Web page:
US 20030102369 A1
More secure credit card transactions may involve receiving both the information conventionally encoded in a credit card and information provided separately by the credit card owner. The separate information may be in the form of a personal identification number which is separately provided by the credit card owner. If the encoded credit card information matches the prearranged personal identification number, the transaction is accepted and, otherwise, the transaction may be declined.
1. A method comprising:
receiving information identifying a particular credit card;
receiving a code associated with the owner of a credit card;
determining whether or not the code matches the credit card information; and
processing the transaction if the code matches the credit card information.
2. The method of
3. The method of
4. A module comprising:
a card reader to read the magnetic stripe on a credit card;
a keypad to enter a code associated with the owner of a credit card; and
an interface to transfer the code and information from the credit card.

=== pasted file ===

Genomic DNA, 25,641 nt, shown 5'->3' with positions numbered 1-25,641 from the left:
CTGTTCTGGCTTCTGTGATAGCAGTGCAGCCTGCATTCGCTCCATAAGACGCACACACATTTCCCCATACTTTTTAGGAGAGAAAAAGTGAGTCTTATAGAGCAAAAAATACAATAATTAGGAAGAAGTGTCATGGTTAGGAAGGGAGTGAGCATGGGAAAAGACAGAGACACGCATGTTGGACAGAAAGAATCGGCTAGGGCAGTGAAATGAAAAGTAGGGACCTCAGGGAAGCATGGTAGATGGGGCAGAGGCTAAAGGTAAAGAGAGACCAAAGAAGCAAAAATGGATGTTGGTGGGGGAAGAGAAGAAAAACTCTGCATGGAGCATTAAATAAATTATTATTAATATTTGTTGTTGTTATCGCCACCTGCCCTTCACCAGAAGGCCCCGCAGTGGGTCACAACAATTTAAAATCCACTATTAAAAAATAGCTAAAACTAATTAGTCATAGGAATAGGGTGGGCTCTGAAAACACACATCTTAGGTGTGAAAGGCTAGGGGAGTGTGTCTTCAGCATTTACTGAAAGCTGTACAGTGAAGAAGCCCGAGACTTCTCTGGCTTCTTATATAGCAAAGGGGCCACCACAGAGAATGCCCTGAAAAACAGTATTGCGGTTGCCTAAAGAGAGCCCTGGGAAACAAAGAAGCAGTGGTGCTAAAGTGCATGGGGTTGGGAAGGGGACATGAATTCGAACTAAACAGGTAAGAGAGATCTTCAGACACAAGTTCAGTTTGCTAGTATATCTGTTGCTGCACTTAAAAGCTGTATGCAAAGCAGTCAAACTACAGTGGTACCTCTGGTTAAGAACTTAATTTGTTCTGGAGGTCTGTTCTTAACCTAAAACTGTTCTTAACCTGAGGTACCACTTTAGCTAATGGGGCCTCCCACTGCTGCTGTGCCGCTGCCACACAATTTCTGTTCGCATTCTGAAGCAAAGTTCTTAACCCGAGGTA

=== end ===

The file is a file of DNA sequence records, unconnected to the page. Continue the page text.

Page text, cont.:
5. The module of
6. The module of
7. The module of
8. The module of
9. The module of
10. An article comprising a medium storing instructions to enable a processor-based system to:
receive information identifying a particular credit card;
receive a code associated with the owner of the credit card; and
transfer said code and said credit card information.
11. The article of
12. The article of
13. A base unit comprising:
at least one receptacle on said housing to plugingly receive a module;
a processor in said housing; and
a storage associated with said processor, said storage storing instructions to enable said processor to transfer credit card information and a user identifying code received from a module plugged into said receptacle.
14. The base unit of
15. The base unit of
16. The base unit of
17. An article comprising a medium storing instructions that enable a processor-based system to:
determine whether or not a hand-held module is docked in a base unit;
read data from the hand-held unit including information from a credit card and a personal information number; and
transfer the data to a credit card processor.
18. The article of
19. The article of
20. An article comprising a medium storing instructions that enable a processor-based system to:
receive information about a credit card and a personal information number associated with a particular credit card user;